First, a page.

A not-uncommon question that mechanics are asked concerns “why does my front end shake while braking”?
The car feels fine while driving at normal speeds, but when the brakes are applied, the steering wheel will vibrate. Bell Performance’s master mechanic James Dunst weighs in on the explanation for the problem and the solution.
There are a number of reasons for front brake pulsations that will be felt in the steering wheel. I‘ll give the number one reason at the end of this explanation. But in order to fully understand the problem, the first thing that needs to be considered is the condition of the front steering linkage. Loose tie rod ends and steering linkage will magnify this problem. In most cases, these will not be the primary reason for the pulsations but they will make the problem feel worse. So you would need to be sure to address these problems in addition to what's causing the vibrations to happen in the first place.
The biggest reason for this shaking problem is the condition of your rotors – the disc your brake pad clamps down on when you apply your brakes. Most commonly, the vibration happens because the rotors have some kind of imperfection on their surface or they have changed shape (warped) over time.
How do rotors get warped
Warping like this can happen for several reasons.
The thickness of the rotors plays a key role. The rotors will get thinned out over a lifetime of use - even normal braking will gradually remove material from the rotors. And normal braking produces heat from the friction of the pad clamping down on the rotor. As the rotors slowly get thinner, they are less able to absorb this heat and the possibility of damage goes up.
Driving in a mountainous area where brakes are applied continuously on the downward slope will overheat the front brake rotors, causing them to warp, which will result in a brake pulsation.
Front calipers that do not retract after braking will cause overheating of the front brake rotors and lead to warping. This usually happens in higher mileage vehicles when rust and corrosion prevents the calipers from retracting, which keeps the brake pads in contact with the brake rotors. If the rotors get warped, they will cause vibration whenever the brakes are applied
Sometimes you can have a brake job performed and the rotors are turned down too far (have too much material removed). Brake rotors and drums are marked with a minimum thickness that they can be turned down to. Reducing the thickness too far contributes to poor heat transfer, leading to rotor warping.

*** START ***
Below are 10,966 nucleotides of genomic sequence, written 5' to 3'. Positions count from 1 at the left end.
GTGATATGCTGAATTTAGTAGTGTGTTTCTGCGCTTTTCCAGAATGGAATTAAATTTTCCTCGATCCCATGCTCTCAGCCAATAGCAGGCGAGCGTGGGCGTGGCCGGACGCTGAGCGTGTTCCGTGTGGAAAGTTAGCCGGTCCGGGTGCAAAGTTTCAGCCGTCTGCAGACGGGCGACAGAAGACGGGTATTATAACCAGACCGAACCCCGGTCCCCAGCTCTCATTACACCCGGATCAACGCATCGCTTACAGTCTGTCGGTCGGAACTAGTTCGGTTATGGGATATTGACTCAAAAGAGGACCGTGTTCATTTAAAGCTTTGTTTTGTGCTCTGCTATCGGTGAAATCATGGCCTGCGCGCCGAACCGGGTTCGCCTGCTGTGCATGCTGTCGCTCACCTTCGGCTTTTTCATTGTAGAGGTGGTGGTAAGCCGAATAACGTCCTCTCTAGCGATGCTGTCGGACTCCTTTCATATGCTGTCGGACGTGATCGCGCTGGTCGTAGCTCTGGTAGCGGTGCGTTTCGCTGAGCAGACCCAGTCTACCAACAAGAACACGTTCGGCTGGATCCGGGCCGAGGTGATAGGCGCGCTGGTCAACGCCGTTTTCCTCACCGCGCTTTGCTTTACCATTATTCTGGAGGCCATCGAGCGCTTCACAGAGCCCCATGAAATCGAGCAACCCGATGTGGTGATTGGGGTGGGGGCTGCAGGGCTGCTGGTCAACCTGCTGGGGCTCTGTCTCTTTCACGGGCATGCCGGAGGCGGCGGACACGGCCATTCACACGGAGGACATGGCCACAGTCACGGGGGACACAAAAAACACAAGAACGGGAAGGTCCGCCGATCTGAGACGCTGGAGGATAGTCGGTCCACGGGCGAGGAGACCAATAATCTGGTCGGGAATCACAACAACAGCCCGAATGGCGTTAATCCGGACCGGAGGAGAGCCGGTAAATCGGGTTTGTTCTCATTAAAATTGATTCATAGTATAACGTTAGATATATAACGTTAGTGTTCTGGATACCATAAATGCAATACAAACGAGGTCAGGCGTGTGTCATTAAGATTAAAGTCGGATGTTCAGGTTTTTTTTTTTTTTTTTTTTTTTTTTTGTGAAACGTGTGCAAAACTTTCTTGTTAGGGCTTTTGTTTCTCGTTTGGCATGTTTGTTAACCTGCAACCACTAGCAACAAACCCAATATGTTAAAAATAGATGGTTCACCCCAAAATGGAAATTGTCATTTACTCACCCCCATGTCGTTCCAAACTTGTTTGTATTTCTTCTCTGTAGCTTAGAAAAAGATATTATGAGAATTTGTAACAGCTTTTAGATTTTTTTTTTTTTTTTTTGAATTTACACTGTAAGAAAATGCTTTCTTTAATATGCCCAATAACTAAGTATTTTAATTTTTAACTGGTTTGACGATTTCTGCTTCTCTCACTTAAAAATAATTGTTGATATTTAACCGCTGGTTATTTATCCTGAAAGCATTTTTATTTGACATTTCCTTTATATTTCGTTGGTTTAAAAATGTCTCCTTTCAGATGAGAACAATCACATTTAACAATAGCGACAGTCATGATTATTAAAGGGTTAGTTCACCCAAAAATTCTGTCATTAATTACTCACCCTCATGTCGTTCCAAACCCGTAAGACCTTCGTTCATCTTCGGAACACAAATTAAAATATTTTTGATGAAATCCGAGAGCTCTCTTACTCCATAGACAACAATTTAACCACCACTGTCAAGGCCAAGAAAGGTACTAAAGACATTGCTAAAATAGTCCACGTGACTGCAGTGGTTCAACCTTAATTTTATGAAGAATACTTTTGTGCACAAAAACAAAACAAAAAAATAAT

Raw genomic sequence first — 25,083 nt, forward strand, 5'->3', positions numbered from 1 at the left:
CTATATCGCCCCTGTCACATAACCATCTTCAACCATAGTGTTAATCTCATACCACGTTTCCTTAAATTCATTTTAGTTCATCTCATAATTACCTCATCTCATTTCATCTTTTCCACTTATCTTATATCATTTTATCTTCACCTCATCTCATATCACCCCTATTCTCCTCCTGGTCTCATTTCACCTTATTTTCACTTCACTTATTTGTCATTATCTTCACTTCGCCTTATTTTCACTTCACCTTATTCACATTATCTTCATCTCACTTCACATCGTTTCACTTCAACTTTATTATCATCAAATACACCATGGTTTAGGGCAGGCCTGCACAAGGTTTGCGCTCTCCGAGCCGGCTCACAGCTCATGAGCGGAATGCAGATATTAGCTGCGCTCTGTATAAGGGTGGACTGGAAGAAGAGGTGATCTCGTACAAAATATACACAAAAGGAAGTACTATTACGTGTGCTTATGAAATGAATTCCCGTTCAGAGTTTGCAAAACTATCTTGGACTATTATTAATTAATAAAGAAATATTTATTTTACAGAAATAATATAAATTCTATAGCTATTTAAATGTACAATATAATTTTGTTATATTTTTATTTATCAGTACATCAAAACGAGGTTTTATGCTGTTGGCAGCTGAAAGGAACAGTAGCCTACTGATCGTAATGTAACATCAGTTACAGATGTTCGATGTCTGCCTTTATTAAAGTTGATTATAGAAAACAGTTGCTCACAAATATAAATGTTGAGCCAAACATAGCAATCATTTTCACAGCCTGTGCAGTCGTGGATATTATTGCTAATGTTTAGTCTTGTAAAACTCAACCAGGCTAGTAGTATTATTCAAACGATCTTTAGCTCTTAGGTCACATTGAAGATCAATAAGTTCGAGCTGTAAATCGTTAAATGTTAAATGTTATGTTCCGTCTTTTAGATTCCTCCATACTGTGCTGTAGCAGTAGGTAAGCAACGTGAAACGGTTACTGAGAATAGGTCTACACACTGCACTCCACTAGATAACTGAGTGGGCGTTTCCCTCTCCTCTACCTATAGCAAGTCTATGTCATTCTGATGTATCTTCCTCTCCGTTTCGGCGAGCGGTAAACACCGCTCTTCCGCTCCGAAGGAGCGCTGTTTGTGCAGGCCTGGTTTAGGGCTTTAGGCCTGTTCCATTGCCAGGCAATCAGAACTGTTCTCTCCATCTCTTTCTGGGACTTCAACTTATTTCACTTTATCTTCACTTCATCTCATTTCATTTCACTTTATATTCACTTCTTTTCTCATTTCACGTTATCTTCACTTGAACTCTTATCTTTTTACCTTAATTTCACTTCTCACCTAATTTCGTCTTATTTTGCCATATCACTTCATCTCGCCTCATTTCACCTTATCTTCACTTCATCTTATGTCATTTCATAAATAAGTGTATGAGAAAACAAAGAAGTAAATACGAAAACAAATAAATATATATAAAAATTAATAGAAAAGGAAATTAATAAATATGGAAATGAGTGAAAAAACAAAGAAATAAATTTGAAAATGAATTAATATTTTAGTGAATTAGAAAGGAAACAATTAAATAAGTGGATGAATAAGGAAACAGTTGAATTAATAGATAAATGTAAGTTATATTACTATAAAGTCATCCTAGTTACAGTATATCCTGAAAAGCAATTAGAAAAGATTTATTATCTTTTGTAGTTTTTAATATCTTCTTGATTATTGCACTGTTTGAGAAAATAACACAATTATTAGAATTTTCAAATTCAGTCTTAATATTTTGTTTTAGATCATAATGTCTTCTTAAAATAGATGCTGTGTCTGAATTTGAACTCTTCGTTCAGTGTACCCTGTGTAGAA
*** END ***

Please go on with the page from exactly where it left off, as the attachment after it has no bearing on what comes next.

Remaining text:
It’s also important to machine-turn new rotors before they are installed. Most rotors are not perfectly true when they are new. If new rotors are stacked on top of each other in storage it can result in warped rotors. Rotors need to be stored by standing them on end which prevents this warping. Any mechanic worth their salt will know these things.
The number one reason for the problem?
And finally, the number one reason for pulsating front brake rotors is over tightening the front wheel lugs. This information was given to me by the head of Sears Automotive in Chicago. They did an extensive study because of returning customers who had this pulsation complaint. What they found was that wheel lugs need to be tightened with a torque wrench, which allows you to put the same tension on all the lug nuts. The over-tightening of these lug nuts caused the rotors to warp. It is very important that an air-operated (pneumatic) impact wrench never be used to tighten wheel lugs - it's very easy to over tighten the lugs in this manner.
How tight should they be? Consult your vehicle's owners manual, which gives the proper tightening level for every fastener found in your vehicle. A torque wrench is the only reliable way to know if you've hit that mark vs. going under or over.
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This post was published on November 17, 2015 and was updated on November 17, 2015.